Decided on October 31,1950

Gurbux Singh Inder Singh Appellant
Brij Lal Chiranji Lal And Ors. Respondents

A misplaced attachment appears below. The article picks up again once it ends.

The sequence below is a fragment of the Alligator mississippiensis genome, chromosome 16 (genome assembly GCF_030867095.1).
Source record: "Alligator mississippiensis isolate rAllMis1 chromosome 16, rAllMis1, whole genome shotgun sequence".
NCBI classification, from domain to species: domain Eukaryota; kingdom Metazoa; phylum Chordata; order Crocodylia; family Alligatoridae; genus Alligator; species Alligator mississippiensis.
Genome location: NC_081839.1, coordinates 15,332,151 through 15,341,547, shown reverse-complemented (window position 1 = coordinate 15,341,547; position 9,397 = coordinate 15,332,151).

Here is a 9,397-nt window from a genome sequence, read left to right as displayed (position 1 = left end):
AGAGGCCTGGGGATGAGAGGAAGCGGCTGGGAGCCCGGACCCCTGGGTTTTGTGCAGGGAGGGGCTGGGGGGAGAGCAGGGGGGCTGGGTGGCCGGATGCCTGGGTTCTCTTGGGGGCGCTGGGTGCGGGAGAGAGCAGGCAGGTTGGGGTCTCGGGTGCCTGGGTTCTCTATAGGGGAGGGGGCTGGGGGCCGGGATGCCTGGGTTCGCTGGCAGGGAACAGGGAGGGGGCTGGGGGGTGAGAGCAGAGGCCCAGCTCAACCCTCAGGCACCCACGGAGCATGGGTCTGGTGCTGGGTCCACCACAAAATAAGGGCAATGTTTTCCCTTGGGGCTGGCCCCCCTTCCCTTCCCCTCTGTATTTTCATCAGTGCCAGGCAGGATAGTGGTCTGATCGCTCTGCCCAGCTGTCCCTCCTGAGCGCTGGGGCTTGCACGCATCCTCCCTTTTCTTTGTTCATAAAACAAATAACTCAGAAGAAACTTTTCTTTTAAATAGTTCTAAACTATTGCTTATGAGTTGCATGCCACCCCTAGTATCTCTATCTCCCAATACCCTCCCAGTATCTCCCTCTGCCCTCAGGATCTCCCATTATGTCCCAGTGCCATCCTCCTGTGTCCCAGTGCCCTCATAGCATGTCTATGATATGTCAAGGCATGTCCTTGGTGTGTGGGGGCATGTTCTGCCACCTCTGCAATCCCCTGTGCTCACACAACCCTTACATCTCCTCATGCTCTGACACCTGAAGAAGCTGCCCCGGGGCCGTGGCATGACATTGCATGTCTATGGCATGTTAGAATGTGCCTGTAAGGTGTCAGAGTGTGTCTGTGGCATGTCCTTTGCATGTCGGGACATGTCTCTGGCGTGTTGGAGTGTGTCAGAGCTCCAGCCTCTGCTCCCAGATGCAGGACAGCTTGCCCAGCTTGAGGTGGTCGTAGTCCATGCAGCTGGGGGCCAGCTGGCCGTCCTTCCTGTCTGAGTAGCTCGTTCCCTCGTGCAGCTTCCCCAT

Teja Singh, C.J. - (1.) THIS revision petition arises out of execution proceedings. A decree for Rs. 551/12/ - was passed against Gurbakash Singh in favour of Raunaq Ram. In execution proceedings the judgment debtor came forward with the objection that since he had obtained an order of discharge in insolvency proceedings and the decree -holder's debt was provable under those proceedings, the decree passed against him was a nullity and accordingly it could not be executed. The trial Sub -Judge overruled the objections, and the judgment -debtor's appeal to the District Judge also failed. He has now come to this Court on the revision side.